3 speed gear train

Thank you. Naturally, someone asked why I didn’t take a picture before I took it all apart… I did, but of the one that someone had, unbeknown to me, thrown together incorrectly.

Morris Engine

I did though have an alternative source of information in another book – although a bit flea-bitten – that showed the Morris Eight engine and gearbox and I reckoned that the arrangement of the 1st gear wheel was going to be much the same as in the Minor box.


Books – you can’t do without them. Not far from where Miss Whizzlong and I lived in Muswell Hill was a second-hand book shop where on almost a weekly basis we would buy and haul back home bags of Victorian and Edwardian books with handsomely decorated covers – all for practically nonepence.


Once our make-shift shelves were full, negotiating the resulting ziggurats that formed on the floors of our two rooms could be tricky but it was all very arty and colourful and as a bonus, the books lining the walls served as insulation. Some years later when we’d carted the books what felt like half way round the world, I called a local charity and a chap came along and filled an old Volvo estate with so many books that he could see only the road immediately ahead. I think there’s another four Volvo’s worth in the house but they’re staying put.

Rooms without books, like walls without pictures, are dead spaces in my book – so to speak.



If You Want A Job Done….

… ask a busy man. But it has its limits. What with Project ‘X’, Project ‘Y’, the magnetising (when it comes up), digger work and the Riley racing car, things are beginning to back up a bit. Nevertheless, The Great Collector’s Vulcan project is getting under way and a hand was needed with the electrics – not my line of country so Awkward came along with his box of tricks to sort things out.

Smiths Lightswitch

This handsome piece of equipment is the light switch with positions for ‘Side’, ‘Headlights’ and ‘All’. I trawled the internet for a wiring diagram because on the back of the switch….

Rear of Smiths lightswitch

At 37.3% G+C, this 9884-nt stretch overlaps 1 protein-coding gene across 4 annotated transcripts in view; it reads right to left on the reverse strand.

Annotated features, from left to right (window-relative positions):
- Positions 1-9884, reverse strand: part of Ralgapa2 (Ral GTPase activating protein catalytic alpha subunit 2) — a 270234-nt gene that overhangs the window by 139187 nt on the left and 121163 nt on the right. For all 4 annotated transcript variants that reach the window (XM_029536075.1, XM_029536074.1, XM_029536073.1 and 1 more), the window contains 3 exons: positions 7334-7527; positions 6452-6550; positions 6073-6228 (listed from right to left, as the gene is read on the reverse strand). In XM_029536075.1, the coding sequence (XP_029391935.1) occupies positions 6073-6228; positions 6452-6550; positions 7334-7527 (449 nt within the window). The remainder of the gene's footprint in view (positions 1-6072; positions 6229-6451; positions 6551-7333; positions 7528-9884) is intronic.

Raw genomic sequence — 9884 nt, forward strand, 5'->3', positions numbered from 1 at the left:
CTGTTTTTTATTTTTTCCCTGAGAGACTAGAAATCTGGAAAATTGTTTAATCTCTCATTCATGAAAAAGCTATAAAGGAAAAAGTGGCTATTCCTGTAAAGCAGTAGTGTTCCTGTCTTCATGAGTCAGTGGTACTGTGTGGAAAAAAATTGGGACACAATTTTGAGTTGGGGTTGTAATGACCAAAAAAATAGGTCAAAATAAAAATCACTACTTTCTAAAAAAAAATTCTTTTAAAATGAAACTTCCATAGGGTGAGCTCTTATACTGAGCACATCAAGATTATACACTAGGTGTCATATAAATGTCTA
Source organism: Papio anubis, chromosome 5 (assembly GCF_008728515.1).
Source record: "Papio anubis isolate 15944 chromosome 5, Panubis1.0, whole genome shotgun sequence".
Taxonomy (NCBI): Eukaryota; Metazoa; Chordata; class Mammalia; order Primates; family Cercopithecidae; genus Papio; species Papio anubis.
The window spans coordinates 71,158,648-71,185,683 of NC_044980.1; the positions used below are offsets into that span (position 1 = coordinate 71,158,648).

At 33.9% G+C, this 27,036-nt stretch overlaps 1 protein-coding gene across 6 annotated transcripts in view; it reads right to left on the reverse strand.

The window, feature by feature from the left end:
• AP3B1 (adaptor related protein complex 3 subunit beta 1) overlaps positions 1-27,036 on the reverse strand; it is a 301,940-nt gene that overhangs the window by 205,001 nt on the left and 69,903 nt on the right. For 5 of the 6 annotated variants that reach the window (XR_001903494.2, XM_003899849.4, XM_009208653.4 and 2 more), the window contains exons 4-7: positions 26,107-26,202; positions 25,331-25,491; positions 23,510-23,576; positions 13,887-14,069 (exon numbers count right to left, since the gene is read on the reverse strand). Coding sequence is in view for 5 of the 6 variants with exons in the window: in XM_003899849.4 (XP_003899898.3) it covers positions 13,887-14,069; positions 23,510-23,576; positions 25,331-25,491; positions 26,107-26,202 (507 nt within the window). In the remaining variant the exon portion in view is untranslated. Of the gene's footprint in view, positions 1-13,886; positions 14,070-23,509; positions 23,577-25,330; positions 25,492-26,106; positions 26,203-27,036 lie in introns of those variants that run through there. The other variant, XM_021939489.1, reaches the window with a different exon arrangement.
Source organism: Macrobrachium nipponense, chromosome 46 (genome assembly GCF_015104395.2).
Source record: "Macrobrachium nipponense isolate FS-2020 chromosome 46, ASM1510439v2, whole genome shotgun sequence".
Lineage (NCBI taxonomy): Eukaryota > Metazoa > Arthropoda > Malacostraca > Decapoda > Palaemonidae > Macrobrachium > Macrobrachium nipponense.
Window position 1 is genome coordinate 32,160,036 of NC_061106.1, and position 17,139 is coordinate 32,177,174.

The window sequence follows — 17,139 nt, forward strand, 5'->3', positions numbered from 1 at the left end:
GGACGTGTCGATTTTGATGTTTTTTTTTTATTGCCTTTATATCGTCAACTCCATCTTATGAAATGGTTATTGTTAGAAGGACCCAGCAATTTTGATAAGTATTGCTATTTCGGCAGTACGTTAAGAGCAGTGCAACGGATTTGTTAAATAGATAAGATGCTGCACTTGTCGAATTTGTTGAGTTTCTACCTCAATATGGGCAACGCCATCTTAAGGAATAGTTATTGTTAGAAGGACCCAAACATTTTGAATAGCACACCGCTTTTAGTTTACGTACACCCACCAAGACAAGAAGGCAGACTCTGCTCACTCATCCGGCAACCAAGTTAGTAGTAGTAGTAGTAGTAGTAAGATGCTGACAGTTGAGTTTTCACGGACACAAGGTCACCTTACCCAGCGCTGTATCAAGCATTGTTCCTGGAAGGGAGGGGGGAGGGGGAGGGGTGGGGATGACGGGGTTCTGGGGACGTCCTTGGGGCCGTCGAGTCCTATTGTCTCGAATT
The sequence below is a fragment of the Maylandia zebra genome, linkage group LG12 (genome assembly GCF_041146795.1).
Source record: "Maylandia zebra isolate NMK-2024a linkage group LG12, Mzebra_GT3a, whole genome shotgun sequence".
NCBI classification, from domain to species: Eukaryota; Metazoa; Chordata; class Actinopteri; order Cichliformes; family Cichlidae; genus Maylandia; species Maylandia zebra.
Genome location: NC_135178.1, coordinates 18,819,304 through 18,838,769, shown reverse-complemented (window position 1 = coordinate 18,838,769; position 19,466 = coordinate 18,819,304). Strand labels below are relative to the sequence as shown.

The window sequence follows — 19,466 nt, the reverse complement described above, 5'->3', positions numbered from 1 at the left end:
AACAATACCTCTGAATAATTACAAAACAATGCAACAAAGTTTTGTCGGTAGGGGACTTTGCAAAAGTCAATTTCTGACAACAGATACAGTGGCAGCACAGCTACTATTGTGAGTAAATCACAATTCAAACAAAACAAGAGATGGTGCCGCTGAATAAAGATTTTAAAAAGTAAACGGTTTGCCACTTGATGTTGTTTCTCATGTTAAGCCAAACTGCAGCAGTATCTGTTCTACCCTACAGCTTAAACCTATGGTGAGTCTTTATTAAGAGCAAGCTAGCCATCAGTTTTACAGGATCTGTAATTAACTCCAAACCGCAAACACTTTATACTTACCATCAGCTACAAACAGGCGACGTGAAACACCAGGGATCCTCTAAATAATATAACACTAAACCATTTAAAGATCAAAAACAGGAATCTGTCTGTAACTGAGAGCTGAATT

… there’s rather a lot of terminals but it didn’t take long for Awkward to fathom it all out. It seems that the centre bus-bar is ‘no-volts’ – I nodded my head sagely but later had to ask what ‘no-volts’ meant: negative. We speculated that the chassis wouldn’t have been used as a common earth as all the lighting wiring had two wires going back to the switch. There’s no fuse box so I’ll knock up a period piece from some wood, metal pins, copper plates and fuse wire.

Lucas switch

With the car was this beauty – a Lucas rheostat for, at the moment, we’re not quite sure what but it’s such a fabulous bit of equipment, it’s got to do something and be part of the show on the dash.

Smiths type 3D dynamo

More of a poser was the dynamo. After a quick clean up of the commutator, we managed to get it to run as a motor on the bench but couldn’t get it to show an output as a dynamo when we popped it back on the car. I suspect that re-polarising might be something to do with it but I’m going to take it to clever chap with all the test gear to have a look at it.

Smiths cut-out

The regulation of the charging is taken care of by this Smiths Magnetic Cut-out. Again, the insides don’t look terribly good but we got the points to open and close with the application of a few volts. I’ll get clever chap to look at both this and the dynamo at the same time so they can be matched up.

New bonnet line

The bonnet line has been established and the original radiator (see ‘I Hadn’t Noticed’) is now a permanent fixture.

3-speed Morris box internals

Then it was time to get back to the Morris 3-speed box refurbishment. The 4-speed box I rebuilt a few months ago, didn’t fit on the car – there are two types of flywheel housing and we didn’t have the one to suit the new box but, in comparison to the synchromesh 4-speed box, the 3-speed crash box was a piece of cake to dismantle – the only tricky bit being removing one of the bearing-retaining circlips so that the main shaft could slide out. It was just difficult to get a purchase on the clip without a proper pair of right-angled circlip pliers. I’ve been given two 3-speed boxes and fortunately, the chewed up bits on one box correspond exactly to the good bits on the other so, with new bearings and careful reassembly, that’ll be another job done.